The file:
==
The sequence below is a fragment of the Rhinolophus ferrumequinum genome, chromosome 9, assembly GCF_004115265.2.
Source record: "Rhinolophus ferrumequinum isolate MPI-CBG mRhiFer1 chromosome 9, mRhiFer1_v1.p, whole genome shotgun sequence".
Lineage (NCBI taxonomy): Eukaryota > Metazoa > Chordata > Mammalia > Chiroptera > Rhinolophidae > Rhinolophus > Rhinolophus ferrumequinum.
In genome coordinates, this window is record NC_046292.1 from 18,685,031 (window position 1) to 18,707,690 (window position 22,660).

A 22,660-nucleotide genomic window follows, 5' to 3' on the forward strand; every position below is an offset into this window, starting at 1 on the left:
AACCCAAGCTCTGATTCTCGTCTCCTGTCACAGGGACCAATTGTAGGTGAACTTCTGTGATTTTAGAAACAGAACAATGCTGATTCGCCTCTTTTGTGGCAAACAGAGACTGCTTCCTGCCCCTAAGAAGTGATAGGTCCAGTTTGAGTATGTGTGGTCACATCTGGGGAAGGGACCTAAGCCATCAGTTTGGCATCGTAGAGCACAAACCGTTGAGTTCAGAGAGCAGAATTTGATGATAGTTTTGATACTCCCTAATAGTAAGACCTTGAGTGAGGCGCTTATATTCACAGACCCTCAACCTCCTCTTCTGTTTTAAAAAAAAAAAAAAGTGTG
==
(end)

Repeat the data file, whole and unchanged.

The sequence below is a fragment of the Rhinolophus ferrumequinum genome, chromosome 9, assembly GCF_004115265.2.
Source record: "Rhinolophus ferrumequinum isolate MPI-CBG mRhiFer1 chromosome 9, mRhiFer1_v1.p, whole genome shotgun sequence".
Lineage (NCBI taxonomy): Eukaryota > Metazoa > Chordata > Mammalia > Chiroptera > Rhinolophidae > Rhinolophus > Rhinolophus ferrumequinum.
In genome coordinates, this window is record NC_046292.1 from 18,685,031 (window position 1) to 18,707,690 (window position 22,660).

A 22,660-nucleotide genomic window follows, 5' to 3' on the forward strand; every position below is an offset into this window, starting at 1 on the left:
AACCCAAGCTCTGATTCTCGTCTCCTGTCACAGGGACCAATTGTAGGTGAACTTCTGTGATTTTAGAAACAGAACAATGCTGATTCGCCTCTTTTGTGGCAAACAGAGACTGCTTCCTGCCCCTAAGAAGTGATAGGTCCAGTTTGAGTATGTGTGGTCACATCTGGGGAAGGGACCTAAGCCATCAGTTTGGCATCGTAGAGCACAAACCGTTGAGTTCAGAGAGCAGAATTTGATGATAGTTTTGATACTCCCTAATAGTAAGACCTTGAGTGAGGCGCTTATATTCACAGACCCTCAACCTCCTCTTCTGTTTTAAAAAAAAAAAAAAGTGTG